Luxury Bikes

Troy Lee Designs Stage – In our 2023 lightweight and convertible full-face helmet comparison test

Troy Lee Designs is known for its colorful motorcycle and mountain bike gear. Your Stage lightweight full-face helmet is no exception. It combines the distinctive design features of their popular D4 downhill helmet with a lighter, more breathable format. How did it perform in our test?

Troy Lee Designs stage | not convertible | 764g | 370 € | Manufacturer’s website

The Troy Lee Designs Stage is the only lightweight full-face helmet in this test that lacks an adjustable retention system. It is available in three different sizes and can be adjusted to your anatomy using pads of different thicknesses. With a retail price of 370 euros, the Stage is one of the more expensive competitors in this test and, at 764 g in size XL/XXL, is right in the middle of the weight test. In typical TLD fashion, the Stage is available in a range of unusual colors.
When it comes to safety features, Troy Lee Designs relies on two shell materials with different densities, paired with a MIPS liner designed to dissipate rotational forces in the event of an impact. The softer, resilient EPP foam on the inside is designed to protect you from slow impacts, while the harder outer foam is designed to absorb faster, larger impacts. The flexible visor can be adjusted continuously and without tools. The chin strap has a FIDLOCK closure system that is quick and intuitive to use – great!

You won’t find a rotatable adjustment wheel on the TLD Stage. The only way to adjust the size of the helmet is to use different pads, which can potentially cause fit issues.
The TLD Stage uses a mixture of EPS and EPP foam, which differ in their different colors. This allows the American manufacturer to offer equal protection from both fast and slow impacts.

When you wear the Troy Lee Designs Stage for the first time, you’ll need to play around with different padding configurations until you find the right fit. However, the thick pads have a worse fit than the thin ones. Although they are very chunky, they have a very small surface area, which causes them to bend and fold over when the helmet is put on, causing the helmet to wobble. In short, although the fit is generally quite good, if you require thicker padding you will find that the helmet feels quite unstable, which could affect your confidence while riding. However, fit really depends on size and whether you’re at the top or bottom of Troy Lee’s sizing recommendations. With the thin padding, the Stage ensures a secure fit and the shell shape itself fits all of our testers quite well. Once you have found your optimal fit, the Stage provides a great feeling of security and also provides excellent ventilation. Even with safety glasses on, you can easily do a sprint or two without turning purple. The chin straps are only attached to the helmet in one place, so they run directly past the ears and rub easily on the skin when worn for long periods of time.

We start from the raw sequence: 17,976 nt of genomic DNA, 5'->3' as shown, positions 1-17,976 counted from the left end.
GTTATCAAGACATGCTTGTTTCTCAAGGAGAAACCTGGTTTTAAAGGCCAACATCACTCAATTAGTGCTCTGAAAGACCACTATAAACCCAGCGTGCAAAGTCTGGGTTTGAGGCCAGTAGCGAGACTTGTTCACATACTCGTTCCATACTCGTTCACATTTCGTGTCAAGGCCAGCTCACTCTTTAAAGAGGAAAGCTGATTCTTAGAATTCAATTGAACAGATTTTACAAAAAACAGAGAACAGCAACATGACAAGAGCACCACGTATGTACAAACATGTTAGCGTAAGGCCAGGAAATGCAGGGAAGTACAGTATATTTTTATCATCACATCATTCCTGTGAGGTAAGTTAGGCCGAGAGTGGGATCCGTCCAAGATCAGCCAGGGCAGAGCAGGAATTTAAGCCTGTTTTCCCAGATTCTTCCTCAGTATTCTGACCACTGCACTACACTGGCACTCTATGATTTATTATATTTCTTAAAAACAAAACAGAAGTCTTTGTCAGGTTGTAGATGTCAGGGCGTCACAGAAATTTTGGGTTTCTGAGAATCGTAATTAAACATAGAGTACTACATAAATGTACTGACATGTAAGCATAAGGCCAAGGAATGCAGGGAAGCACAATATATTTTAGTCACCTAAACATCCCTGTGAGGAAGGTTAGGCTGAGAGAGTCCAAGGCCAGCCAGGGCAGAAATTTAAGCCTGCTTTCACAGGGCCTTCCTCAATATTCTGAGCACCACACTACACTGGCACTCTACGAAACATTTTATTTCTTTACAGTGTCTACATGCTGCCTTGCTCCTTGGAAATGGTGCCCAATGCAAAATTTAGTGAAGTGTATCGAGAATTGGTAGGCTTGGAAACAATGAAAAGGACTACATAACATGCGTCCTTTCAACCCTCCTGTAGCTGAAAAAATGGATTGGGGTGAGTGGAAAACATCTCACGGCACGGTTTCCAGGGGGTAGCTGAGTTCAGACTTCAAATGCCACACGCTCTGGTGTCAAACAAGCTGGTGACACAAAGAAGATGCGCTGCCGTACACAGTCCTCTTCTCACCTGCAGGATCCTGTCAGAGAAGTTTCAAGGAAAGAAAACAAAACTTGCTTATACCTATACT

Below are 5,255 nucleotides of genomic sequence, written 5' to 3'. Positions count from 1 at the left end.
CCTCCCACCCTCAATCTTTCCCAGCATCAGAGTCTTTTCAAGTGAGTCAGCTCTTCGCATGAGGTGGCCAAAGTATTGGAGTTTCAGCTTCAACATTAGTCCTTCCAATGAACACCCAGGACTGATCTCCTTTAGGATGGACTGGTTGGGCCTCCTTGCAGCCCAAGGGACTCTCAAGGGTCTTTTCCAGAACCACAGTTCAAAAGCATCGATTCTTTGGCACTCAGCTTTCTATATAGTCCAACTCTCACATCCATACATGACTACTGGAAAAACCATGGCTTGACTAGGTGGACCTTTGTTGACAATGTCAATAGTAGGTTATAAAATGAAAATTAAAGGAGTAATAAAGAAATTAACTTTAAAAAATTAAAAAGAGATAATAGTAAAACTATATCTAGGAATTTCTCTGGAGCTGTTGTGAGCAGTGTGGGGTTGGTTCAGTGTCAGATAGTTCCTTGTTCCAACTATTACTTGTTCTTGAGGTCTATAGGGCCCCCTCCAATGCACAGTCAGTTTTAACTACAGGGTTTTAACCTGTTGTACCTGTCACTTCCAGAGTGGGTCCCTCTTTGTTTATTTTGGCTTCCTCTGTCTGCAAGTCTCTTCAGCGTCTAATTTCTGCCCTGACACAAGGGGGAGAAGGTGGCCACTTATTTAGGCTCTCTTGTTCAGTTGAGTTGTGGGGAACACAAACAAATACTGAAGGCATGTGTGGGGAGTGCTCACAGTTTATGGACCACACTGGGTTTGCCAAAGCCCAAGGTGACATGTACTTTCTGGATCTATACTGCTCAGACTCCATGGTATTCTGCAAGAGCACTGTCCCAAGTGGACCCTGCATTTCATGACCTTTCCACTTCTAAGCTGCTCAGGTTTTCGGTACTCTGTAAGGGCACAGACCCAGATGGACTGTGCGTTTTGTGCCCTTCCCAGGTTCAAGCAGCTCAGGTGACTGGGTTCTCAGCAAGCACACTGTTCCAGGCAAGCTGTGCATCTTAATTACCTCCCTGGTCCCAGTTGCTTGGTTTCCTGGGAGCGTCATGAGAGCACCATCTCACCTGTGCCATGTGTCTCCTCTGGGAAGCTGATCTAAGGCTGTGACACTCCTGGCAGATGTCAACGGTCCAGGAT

With the Troy Lee Designs Stage, the Californian brand integrates its legendary design language into a minimalist, lightweight full-face helmet. In typical TLD fashion, the Stage helmet is available in countless bright colors with unusual designs. While the Stage adapts to a variety of head shapes, it does not have an adjustable support system and the thick adjustment pads can bend, making it difficult to achieve a stable fit.


  • Good fit for many head shapes
  • Good ventilation


  • The fit can only be adjusted with padding
  • Chin straps can rub your ears

For more information visit

For an overview of the group test: 9 lightweight and convertible full-face mountain bike helmets tested

All full-face helmets tested: Bell jar Super Air R Spherical (Click for review) | Bluegrass Vanguard Core Edition (Click for review) | Fox Proframe RS (Click for review) | giro Insurgent (Click for review) | MET Parachute MCR (Click here to read a review) | POC Otocon Race MIPS (Click for review) | Specialized Gambit (Click for review) | Troy Lee Designs stage | Uvex Revolt MIPS (Click for review)

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Words: Simon Kohler Photos: Peter Walker

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